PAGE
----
Journal of Political Philosophy 25 (1):196-217 (2017)

Authors
Renee Jorgensen
Princeton University
Abstract
A regulative norm for permissible defense distinguishes the conditions under which we will hold defenders to be innocent of any wrongdoing from those in which we hold them responsible for assault or manslaughter. The norm must strike a fair balance between defenders' security, on the one hand, and other agents’ legitimate claim to live without fear of suffering mistaken defensive harm, on the other. Since agents must make defensive decisions under high pressure and on only partial information, they will sometimes make mistakes. We have reason to want a norm that considers a mistake permissible when it was highly likely on the evidence that defense was proportionate and necessary to avert a threat. However, adopting an evidentialist norm under non-ideal conditions is treacherous business. I briefly survey empirical data suggesting that the type and extent of bias prevalent in the US renders a straightforward evidentialist norm unjust, and thus since the legal practice in the US relies on such a norm, we must explore avenues for reform. Preferably this will take the form of adopting a modified evidential norm, and I explore some promising options. If this proves impossible, however, then we have to accept a strict regulative norm (which does not consider any mistakes permissible), as the sole just alternative.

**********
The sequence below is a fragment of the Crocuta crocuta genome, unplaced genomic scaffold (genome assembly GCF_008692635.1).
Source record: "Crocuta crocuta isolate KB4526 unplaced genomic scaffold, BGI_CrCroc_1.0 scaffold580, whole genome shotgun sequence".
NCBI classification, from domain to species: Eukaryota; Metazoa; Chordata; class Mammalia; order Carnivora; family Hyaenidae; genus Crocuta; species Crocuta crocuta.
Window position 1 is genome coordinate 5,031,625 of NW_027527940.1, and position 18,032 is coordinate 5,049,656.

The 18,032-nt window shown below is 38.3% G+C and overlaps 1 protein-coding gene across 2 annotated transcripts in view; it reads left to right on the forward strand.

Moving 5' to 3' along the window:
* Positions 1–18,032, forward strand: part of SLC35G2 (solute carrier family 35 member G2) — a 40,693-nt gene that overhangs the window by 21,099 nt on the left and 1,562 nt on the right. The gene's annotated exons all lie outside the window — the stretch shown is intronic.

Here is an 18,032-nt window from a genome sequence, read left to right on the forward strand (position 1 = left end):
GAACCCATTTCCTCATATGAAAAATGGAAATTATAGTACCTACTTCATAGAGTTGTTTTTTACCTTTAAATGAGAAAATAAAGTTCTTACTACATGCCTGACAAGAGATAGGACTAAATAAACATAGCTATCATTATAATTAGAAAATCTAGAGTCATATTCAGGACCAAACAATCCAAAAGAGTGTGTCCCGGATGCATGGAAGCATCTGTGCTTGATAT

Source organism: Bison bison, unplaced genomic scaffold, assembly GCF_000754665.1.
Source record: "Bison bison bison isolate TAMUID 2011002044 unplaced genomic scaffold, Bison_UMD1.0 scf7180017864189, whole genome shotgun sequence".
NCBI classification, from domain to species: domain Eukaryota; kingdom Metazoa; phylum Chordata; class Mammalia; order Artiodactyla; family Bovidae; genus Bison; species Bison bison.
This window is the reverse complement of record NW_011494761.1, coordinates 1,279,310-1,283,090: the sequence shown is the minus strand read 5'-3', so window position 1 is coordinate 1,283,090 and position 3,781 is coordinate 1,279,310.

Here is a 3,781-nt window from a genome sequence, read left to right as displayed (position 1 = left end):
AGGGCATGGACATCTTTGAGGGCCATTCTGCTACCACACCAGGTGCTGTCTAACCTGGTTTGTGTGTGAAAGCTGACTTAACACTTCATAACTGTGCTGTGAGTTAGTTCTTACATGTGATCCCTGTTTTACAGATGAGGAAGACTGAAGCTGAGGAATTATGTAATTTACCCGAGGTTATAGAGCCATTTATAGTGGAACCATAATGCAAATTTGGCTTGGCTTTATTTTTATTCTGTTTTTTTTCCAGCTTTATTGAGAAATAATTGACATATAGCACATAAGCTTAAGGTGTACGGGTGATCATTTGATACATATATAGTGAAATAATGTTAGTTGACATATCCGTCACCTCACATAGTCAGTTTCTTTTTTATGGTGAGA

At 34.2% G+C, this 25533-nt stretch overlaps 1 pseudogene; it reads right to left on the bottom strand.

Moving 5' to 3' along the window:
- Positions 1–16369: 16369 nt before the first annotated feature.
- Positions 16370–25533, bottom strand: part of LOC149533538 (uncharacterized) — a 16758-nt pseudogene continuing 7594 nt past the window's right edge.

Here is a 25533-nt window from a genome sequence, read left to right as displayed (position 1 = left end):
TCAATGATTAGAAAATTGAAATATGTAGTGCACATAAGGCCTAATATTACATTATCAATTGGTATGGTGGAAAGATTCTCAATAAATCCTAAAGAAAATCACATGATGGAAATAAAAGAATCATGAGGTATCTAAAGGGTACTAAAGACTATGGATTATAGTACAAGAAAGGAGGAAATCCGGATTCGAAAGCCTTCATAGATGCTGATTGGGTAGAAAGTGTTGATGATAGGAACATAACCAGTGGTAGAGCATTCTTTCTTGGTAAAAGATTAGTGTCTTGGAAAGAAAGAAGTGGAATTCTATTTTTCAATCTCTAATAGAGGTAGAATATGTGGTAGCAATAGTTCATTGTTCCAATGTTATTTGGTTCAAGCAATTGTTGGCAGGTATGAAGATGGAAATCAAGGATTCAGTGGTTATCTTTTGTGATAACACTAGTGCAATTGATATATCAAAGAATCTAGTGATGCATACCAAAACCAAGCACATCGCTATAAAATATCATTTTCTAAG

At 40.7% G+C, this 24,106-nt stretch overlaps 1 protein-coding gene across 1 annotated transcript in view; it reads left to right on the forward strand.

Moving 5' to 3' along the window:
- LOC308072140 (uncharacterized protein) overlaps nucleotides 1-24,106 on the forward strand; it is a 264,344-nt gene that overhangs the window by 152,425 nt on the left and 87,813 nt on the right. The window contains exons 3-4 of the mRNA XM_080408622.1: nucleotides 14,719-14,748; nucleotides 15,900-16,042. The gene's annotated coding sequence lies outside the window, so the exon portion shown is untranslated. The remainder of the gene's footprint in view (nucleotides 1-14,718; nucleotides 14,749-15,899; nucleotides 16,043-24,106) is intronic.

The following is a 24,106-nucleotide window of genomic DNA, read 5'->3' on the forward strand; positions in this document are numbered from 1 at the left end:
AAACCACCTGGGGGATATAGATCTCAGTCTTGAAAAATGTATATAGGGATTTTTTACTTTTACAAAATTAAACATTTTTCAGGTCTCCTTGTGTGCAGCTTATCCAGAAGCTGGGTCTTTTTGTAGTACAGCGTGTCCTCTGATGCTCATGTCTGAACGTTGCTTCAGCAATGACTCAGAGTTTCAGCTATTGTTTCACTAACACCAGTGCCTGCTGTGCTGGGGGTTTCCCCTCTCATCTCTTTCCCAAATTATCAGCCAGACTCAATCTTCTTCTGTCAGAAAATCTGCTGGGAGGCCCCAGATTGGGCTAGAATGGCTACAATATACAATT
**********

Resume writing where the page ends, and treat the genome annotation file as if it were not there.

Keywords Self-defense  moral rights  social norm  racial bias  defensive harm
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DOI 10.1111/jopp.12120
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References found in this work BETA

Self-Defense.Judith Jarvis Thomson - 1991 - Philosophy and Public Affairs 20 (4):283-310.
Killing the Innocent in Self-Defense.Michael Otsuka - 1994 - Philosophy and Public Affairs 23 (1):74-94.
A Practical Account of Self-Defence.Helen Frowe - 2010 - Law and Philosophy 29 (3):245-272.

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Citations of this work BETA

What’s New in the New Ideology Critique?Kirun Sankaran - 2020 - Philosophical Studies 177 (5):1441-1462.
The Moral Grounds of Reasonably Mistaken Self-Defense.Renée Jorgensen Bolinger - 2021 - Philosophy and Phenomenological Research 103 (1):140-156.
Self-Defense.Helen Frowe & Jonathan Parry - 2021 - Stanford Encyclopedia of Philosophy 2021.

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